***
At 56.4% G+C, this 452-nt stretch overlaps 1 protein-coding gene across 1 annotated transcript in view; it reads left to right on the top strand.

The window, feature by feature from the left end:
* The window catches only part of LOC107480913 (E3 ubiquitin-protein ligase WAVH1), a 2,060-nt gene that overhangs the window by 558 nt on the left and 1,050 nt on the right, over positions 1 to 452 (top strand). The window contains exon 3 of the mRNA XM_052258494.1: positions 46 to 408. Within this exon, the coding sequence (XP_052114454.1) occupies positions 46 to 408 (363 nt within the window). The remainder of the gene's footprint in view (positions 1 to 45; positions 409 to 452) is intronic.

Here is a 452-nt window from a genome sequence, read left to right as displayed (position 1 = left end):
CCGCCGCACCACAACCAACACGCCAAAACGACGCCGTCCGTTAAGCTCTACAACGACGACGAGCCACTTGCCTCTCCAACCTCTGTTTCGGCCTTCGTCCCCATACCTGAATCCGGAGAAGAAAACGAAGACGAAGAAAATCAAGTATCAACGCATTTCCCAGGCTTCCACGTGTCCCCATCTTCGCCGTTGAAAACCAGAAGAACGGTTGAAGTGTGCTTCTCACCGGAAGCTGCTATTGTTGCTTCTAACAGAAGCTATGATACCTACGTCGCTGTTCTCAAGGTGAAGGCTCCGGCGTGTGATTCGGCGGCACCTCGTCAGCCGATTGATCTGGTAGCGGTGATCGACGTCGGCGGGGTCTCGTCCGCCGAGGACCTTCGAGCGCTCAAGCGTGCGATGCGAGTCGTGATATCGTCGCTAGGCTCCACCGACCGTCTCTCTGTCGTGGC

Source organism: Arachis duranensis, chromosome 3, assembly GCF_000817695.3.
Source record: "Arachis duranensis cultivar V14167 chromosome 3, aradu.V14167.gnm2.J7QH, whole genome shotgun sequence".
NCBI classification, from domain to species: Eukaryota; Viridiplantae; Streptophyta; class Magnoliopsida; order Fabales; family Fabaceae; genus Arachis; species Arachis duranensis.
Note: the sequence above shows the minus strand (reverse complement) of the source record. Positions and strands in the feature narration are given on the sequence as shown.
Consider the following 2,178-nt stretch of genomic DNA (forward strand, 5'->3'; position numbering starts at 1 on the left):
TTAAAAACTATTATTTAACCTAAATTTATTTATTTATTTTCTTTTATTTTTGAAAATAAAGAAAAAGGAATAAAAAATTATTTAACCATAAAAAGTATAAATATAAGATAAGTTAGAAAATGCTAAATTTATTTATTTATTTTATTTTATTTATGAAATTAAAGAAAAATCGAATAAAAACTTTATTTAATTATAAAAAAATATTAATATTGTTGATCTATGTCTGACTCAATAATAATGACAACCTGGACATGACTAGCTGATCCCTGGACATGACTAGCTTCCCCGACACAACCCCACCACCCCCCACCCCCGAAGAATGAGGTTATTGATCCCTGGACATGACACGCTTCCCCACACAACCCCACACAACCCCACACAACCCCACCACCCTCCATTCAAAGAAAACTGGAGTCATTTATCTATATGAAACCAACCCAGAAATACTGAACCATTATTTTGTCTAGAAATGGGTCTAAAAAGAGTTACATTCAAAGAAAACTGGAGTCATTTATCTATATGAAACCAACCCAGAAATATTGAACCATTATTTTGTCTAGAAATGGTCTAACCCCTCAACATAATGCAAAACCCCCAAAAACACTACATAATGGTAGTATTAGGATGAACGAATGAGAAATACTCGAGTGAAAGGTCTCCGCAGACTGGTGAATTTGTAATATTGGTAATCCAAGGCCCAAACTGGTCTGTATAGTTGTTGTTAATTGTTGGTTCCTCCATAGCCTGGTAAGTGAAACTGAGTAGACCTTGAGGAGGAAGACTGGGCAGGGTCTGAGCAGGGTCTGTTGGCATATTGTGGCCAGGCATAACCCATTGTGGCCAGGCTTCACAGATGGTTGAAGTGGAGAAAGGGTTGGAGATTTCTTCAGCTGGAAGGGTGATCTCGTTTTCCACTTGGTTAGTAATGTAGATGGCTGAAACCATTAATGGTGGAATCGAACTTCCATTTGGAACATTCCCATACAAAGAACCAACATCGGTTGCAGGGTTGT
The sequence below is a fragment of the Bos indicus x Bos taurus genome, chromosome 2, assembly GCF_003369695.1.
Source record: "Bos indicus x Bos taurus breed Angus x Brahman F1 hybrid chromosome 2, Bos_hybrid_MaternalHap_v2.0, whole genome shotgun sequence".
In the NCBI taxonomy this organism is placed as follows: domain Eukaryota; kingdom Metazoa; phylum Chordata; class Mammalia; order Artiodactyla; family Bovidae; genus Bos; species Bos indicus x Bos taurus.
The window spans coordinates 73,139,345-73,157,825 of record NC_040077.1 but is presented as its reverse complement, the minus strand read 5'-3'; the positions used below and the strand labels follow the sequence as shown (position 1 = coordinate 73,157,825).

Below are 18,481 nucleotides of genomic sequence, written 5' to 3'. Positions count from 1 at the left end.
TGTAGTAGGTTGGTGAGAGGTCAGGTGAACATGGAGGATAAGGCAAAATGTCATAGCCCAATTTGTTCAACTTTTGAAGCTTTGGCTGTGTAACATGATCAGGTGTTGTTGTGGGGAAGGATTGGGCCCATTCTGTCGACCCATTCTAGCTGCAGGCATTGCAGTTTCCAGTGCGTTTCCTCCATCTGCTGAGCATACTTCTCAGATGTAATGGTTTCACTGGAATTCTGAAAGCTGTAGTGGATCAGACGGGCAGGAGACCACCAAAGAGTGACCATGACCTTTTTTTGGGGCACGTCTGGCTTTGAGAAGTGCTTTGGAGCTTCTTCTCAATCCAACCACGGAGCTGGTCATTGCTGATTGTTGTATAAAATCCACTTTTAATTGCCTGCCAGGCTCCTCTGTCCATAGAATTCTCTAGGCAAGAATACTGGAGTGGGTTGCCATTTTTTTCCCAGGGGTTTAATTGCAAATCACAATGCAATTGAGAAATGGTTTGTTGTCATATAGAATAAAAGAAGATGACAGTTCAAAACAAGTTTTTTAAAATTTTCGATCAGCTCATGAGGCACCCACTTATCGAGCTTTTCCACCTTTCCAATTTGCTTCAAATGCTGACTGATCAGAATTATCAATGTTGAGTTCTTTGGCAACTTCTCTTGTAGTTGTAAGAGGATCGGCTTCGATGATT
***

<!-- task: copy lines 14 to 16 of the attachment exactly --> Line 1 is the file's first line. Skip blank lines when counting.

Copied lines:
In the NCBI taxonomy this organism is placed as follows: domain Eukaryota; kingdom Metazoa; phylum Chordata; class Mammalia; order Artiodactyla; family Bovidae; genus Bos; species Bos indicus x Bos taurus.
The window spans coordinates 73,139,345-73,157,825 of record NC_040077.1 but is presented as its reverse complement, the minus strand read 5'-3'; the positions used below and the strand labels follow the sequence as shown (position 1 = coordinate 73,157,825).

Below are 18,481 nucleotides of genomic sequence, written 5' to 3'. Positions count from 1 at the left end.